Low Skeletal Muscle Mass Is Associated with Cognitive Decline as Individuals Age

Skeletal Mass

A recent research project has confirmed that a relationship exists between lack of physical exercise and the onset of dementia in aging individuals. The researchers pinpointed four pathophysiological mechanisms that connect low muscle mass and  cognitive decline. These pathophysiological mechanisms are systemic inflammation, insulin metabolism, protein metabolism, and mitochondrial function.

A report on the research, which appeared in The Journals of Gerontology, Series A, in October, provided a detailed explanation of why low skeletal muscle in aging individuals is associated with an impairment of their cognitive activity.

Sarcopenia – the natural loss of muscle tissue as part of the aging process – was found to be three times more prevalent in older individuals with dementia than those without the disease, in a community-living environment.

“We hypothesize that the central tenet in this pathophysiology is the dysfunctional myokine secretion consequent to minimal physical activity,” the authors wrote. “Altered myokine secretion due to physical inactivity exacerbates inflammation and impairs muscle glucose metabolism, potentially affecting the transport of insulin across the blood–brain barrier.”

Myokines are proteins that are produced by activity of the muscle tissues. When that activity diminishes or ceases as people age,  the research found, it has the potential to impair the flow of insulin “across the blood-brain barrier.” Previous studies have demonstrated a direct link between insulin and cognitive function.

The researchers not only say that the lack of physical activity can contribute to cognitive decline, but also — and more encouraging — that engaging in physical activity can help stave it off.

“Both oxidative stress and accumulation of mitochondrial DNA mutations due to aging drive cellular senescence,” the study explained. “A targeted approach in the pathophysiology of low muscle mass and cognition could be to restore myokine balance by physical activity.”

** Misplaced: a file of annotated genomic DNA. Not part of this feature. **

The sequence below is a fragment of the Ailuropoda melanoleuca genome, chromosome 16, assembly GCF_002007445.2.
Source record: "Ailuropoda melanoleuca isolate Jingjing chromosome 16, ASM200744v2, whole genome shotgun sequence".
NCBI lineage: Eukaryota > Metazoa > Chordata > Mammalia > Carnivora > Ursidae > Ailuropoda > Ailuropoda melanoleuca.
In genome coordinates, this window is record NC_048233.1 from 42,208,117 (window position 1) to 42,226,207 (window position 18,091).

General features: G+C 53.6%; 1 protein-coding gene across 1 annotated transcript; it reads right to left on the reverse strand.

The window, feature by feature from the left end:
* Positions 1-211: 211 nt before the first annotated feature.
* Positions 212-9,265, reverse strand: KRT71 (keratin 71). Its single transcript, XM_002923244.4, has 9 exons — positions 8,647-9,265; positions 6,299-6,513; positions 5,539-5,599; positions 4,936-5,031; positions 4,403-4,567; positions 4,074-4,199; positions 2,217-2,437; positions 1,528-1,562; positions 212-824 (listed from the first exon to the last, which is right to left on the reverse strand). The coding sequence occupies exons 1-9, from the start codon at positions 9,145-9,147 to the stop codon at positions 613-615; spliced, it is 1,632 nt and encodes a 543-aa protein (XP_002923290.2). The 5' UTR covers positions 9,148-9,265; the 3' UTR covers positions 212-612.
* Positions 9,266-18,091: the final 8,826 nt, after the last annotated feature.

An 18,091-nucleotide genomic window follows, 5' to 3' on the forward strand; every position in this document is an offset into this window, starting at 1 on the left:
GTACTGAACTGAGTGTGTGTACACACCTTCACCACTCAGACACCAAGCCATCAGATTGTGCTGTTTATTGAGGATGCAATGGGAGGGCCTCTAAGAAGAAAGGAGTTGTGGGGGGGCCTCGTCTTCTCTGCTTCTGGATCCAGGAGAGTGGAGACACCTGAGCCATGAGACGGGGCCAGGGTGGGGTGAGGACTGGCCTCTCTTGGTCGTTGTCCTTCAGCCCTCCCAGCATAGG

Yet despite evidence that the four bodily mechanisms are at the root of the relationship between low muscle activity and dementia, the exact causal nature of that link is cloudy.

“Whether these mechanisms drive the pathophysiology of cognitive impairment and therewith explain the association of sarcopenia and cognitive impairment, or whether these mechanisms are indirect links between sarcopenia and cognitive impairment, is debatable,” the report stated. “It remains unclear if these mechanisms are directly or indirectly caused by skeletal muscle mass loss or if a bidirectional relationship exists. The underlying mechanisms of protein metabolism and mitochondrial function because of low skeletal muscle mass needs further exploration in relation to cognition.”

The researchers said that by identifying the four underlying mechanisms related to dementia, they hoped “novel treatments” may evolve, as well as “targeted interventions” to restore muscle mass, reversing the progression of sarcopenia and, possibly, improve cognitive functioning.


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